Libby residents react to Baucus' retirement
Libby residents said Senator Max Baucus was a driving force in ensuring the word got out to as many people as possible about what was really going on in their small city.
Gayla Benefield remembers "the first meeting" when Baucus met with her and others from Libby. They had been exposed to asbestos from a vermiculite mine owned by WR Grace.
"Max listened and he promised to carry through," said Benefield.
"We've relied on him so much here in the city of Libby, Montana," said resident George Bauer. "He was the main spearhead for the asbestos situation here and he has done so much."
Recently, Baucus fought to speed up settlements from the state and Grace with over 1,000 getting money to offset expenses. But another thing he will be remembered for is funding for the Center for Asbestos Related Disease Clinic, a non-profit organization that screens and treats people struggling with asbestos related illnesses. Some say without his help, the clinic might not have ever opened.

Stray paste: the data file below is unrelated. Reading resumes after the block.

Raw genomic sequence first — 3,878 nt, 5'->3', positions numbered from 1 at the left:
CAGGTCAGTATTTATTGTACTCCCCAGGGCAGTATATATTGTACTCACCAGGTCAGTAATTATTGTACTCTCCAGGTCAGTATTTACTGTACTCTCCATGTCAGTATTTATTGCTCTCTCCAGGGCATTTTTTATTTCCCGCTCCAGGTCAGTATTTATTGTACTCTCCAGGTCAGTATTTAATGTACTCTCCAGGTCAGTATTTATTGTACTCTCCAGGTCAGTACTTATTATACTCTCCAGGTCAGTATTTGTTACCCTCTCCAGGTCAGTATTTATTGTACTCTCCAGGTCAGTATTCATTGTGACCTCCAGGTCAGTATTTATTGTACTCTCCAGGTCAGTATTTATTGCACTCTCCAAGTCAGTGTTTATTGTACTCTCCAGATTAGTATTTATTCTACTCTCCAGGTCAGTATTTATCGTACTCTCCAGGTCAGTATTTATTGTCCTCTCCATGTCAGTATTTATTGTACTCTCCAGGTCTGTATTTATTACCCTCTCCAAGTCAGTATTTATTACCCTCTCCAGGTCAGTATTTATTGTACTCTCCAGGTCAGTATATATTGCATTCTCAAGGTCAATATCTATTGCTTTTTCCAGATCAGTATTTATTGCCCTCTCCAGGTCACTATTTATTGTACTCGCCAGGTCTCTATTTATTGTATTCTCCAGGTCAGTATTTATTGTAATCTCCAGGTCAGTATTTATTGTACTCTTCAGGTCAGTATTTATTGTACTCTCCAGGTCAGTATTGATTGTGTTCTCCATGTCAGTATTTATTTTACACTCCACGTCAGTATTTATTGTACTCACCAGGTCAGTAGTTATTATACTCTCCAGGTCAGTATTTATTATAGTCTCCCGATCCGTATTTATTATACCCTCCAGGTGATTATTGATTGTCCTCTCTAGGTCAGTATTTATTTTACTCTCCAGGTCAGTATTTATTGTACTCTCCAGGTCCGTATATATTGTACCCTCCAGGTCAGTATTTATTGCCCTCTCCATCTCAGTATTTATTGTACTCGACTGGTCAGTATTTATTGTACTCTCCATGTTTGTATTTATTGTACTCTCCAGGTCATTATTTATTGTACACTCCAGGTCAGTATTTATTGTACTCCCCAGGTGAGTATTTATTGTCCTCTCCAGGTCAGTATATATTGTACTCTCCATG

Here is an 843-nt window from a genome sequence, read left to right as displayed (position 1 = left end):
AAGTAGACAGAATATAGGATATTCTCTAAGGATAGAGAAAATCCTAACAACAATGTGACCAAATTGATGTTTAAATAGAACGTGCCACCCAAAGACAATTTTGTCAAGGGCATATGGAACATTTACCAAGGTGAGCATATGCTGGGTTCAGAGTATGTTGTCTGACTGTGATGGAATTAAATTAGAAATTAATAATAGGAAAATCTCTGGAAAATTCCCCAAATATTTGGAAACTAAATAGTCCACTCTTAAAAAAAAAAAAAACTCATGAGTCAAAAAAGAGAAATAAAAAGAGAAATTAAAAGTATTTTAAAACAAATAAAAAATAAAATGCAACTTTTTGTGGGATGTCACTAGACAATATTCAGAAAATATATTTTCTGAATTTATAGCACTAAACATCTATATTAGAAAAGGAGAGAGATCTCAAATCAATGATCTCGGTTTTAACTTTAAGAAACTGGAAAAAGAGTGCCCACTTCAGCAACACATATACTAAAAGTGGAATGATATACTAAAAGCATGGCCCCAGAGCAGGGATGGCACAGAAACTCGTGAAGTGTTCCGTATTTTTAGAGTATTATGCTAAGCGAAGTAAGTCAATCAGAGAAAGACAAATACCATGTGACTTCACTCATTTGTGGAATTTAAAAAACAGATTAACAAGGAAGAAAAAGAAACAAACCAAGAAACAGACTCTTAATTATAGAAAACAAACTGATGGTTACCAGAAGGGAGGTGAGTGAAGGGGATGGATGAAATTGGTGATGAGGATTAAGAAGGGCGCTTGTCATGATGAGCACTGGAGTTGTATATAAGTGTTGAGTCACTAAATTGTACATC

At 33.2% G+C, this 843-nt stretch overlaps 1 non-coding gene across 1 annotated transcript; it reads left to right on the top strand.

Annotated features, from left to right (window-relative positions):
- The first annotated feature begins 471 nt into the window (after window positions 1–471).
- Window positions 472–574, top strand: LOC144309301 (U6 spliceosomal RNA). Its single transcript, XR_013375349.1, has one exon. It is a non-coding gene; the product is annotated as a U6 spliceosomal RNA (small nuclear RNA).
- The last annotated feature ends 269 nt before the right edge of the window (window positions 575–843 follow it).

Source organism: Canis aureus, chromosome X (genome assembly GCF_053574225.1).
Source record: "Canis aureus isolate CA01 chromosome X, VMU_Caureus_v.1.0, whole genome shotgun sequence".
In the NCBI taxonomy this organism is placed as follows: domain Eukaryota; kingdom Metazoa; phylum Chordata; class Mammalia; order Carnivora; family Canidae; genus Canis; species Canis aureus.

"There were times when I was on the board and we almost closed our doors because of funding," continued Benefield. "Max always came through because the realized the importance of righting a wrong that had been done to the people of Libby."
For the, Baucus has been more than a lawmaker. He took the trouble and pain from Libby and made sure the entire country listened.
"He has helped us overcome many challenges that we had to confront throughout the past 13 years. And his legacy in Libby will be one of his great accomplishments to go down in history," said Dusti Thompson, reading a statement from the CARD Clinic.
"He just went head over shoulders doing everything he could for us," said Bauer. "It's going to be a shock for Libby and our country."